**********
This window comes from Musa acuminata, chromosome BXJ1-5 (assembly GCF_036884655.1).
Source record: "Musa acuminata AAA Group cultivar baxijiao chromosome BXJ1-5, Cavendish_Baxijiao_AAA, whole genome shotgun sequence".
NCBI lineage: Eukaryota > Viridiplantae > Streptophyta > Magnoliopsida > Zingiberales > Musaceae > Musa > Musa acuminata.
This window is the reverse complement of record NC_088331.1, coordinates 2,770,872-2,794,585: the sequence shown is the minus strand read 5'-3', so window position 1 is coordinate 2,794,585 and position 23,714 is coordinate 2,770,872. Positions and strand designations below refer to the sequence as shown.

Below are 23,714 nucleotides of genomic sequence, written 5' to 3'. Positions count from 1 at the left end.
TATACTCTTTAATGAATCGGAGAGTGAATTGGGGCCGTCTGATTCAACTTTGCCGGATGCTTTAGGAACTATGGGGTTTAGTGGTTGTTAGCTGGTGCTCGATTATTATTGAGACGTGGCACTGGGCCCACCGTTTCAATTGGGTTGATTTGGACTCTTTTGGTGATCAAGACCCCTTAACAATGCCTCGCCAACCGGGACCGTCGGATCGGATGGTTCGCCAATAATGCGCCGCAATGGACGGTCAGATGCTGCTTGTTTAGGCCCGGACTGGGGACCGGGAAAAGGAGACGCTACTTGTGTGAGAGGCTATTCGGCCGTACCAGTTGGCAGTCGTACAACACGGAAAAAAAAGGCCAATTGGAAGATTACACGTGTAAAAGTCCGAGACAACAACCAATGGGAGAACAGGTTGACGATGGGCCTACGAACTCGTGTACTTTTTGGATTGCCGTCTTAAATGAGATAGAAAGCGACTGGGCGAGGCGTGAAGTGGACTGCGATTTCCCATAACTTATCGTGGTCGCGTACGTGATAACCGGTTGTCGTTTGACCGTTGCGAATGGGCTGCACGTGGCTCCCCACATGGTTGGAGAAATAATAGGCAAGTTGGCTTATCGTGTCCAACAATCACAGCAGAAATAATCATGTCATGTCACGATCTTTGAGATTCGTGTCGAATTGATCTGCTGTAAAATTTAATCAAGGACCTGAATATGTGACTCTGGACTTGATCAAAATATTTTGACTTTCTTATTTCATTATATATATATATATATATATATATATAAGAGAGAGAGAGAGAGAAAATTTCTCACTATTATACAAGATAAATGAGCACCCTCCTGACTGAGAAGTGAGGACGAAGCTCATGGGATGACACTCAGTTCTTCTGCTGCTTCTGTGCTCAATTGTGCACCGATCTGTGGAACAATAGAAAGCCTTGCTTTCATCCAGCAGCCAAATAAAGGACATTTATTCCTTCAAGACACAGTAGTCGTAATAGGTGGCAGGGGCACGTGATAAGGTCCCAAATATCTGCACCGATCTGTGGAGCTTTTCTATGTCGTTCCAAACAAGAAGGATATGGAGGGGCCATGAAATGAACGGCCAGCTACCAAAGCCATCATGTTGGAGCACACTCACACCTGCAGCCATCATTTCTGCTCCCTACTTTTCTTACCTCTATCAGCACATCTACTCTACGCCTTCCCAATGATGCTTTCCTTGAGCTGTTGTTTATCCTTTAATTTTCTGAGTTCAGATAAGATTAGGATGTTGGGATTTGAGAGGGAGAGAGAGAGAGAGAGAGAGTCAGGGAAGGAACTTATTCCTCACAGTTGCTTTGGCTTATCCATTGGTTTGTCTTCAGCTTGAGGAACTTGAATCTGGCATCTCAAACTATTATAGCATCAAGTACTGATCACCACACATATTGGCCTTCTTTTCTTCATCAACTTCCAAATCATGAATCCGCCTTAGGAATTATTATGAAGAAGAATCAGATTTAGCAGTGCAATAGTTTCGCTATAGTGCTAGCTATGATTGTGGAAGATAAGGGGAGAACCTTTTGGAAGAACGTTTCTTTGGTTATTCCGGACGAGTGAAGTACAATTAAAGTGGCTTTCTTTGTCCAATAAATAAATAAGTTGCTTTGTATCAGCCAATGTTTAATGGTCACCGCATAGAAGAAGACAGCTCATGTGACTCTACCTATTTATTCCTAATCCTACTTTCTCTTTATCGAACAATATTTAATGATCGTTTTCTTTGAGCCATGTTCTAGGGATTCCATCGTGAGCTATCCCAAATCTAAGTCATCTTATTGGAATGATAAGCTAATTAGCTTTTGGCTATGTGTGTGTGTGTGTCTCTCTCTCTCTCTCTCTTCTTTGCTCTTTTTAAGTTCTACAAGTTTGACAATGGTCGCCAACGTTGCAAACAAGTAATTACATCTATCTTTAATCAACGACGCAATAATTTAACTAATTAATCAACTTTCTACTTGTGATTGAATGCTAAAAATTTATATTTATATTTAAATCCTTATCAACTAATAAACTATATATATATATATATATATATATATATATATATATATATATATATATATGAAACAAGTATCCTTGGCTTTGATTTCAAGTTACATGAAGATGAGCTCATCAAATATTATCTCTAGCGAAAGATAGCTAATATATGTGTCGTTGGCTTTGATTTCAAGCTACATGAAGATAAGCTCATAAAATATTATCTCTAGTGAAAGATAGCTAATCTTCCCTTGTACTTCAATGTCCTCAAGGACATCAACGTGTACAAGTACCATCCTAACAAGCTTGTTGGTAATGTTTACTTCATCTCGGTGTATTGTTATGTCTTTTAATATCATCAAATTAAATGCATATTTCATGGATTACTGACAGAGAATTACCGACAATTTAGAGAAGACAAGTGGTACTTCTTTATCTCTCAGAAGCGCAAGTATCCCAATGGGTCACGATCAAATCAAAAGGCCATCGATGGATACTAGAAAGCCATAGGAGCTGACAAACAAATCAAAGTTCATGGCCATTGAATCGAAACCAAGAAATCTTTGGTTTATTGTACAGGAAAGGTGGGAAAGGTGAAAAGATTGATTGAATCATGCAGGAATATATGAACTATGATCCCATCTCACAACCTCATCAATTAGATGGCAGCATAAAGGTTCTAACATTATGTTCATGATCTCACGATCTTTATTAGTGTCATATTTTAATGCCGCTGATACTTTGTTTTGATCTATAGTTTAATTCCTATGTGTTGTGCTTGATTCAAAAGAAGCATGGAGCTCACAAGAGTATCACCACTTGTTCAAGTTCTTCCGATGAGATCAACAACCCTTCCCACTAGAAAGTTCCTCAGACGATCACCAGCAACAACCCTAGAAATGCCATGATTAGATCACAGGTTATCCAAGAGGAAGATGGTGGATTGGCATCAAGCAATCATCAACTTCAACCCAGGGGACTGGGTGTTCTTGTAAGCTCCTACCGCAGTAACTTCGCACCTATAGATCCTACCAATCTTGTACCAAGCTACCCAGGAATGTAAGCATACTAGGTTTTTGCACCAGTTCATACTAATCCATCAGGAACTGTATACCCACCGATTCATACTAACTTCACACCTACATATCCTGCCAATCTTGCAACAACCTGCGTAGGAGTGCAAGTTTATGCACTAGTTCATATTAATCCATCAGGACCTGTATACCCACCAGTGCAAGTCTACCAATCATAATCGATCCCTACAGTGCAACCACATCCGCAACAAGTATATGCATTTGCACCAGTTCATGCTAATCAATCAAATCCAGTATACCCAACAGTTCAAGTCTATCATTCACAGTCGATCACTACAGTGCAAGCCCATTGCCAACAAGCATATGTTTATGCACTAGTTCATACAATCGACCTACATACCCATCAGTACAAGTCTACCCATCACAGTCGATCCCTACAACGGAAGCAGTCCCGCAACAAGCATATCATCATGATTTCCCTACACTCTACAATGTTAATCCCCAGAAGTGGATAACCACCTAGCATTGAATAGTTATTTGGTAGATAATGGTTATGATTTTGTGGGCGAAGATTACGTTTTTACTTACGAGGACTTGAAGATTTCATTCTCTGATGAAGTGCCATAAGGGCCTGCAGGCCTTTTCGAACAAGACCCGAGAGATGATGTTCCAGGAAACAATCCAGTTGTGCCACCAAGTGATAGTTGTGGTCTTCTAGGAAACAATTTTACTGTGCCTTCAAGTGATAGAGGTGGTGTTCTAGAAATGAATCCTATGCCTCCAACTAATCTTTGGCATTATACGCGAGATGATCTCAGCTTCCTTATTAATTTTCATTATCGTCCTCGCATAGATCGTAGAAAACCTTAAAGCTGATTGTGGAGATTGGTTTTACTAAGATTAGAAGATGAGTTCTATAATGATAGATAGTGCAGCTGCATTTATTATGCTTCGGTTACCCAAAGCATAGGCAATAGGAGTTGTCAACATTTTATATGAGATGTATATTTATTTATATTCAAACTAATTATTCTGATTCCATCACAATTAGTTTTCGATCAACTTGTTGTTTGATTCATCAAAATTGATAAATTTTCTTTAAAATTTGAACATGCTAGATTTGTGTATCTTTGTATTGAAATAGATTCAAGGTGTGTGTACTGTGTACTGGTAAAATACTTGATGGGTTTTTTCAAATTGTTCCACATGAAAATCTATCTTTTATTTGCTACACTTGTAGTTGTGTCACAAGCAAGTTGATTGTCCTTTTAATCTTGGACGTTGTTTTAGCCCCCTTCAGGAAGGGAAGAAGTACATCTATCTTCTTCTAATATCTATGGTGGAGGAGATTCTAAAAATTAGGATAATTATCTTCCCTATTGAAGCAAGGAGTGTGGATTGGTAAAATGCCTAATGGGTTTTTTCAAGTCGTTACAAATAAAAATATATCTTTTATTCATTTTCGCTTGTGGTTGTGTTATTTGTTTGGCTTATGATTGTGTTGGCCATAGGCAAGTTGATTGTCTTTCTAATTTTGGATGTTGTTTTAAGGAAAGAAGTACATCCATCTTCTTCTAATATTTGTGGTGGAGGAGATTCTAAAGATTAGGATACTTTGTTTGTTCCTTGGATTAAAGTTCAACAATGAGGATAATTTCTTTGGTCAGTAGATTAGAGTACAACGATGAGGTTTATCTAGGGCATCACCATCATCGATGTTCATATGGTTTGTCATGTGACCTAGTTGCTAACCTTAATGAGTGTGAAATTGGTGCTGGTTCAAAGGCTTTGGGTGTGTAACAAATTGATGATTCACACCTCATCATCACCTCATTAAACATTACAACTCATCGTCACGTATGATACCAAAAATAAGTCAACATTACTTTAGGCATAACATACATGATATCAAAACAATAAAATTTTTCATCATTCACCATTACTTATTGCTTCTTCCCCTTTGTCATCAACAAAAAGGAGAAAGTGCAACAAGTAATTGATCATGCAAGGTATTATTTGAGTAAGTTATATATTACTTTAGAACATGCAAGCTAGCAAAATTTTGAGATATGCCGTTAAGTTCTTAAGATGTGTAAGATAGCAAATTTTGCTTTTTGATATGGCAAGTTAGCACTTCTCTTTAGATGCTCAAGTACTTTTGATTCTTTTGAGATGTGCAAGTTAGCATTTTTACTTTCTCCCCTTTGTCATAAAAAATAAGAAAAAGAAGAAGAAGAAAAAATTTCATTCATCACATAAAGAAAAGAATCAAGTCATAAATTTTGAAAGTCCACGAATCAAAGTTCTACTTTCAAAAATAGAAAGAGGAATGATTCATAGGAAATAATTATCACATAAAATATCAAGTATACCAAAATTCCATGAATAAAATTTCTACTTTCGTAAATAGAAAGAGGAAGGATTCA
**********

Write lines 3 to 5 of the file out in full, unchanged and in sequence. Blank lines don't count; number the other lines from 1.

NCBI lineage: Eukaryota > Viridiplantae > Streptophyta > Magnoliopsida > Zingiberales > Musaceae > Musa > Musa acuminata.
This window is the reverse complement of record NC_088331.1, coordinates 2,770,872-2,794,585: the sequence shown is the minus strand read 5'-3', so window position 1 is coordinate 2,794,585 and position 23,714 is coordinate 2,770,872. Positions and strand designations below refer to the sequence as shown.

Below are 23,714 nucleotides of genomic sequence, written 5' to 3'. Positions count from 1 at the left end.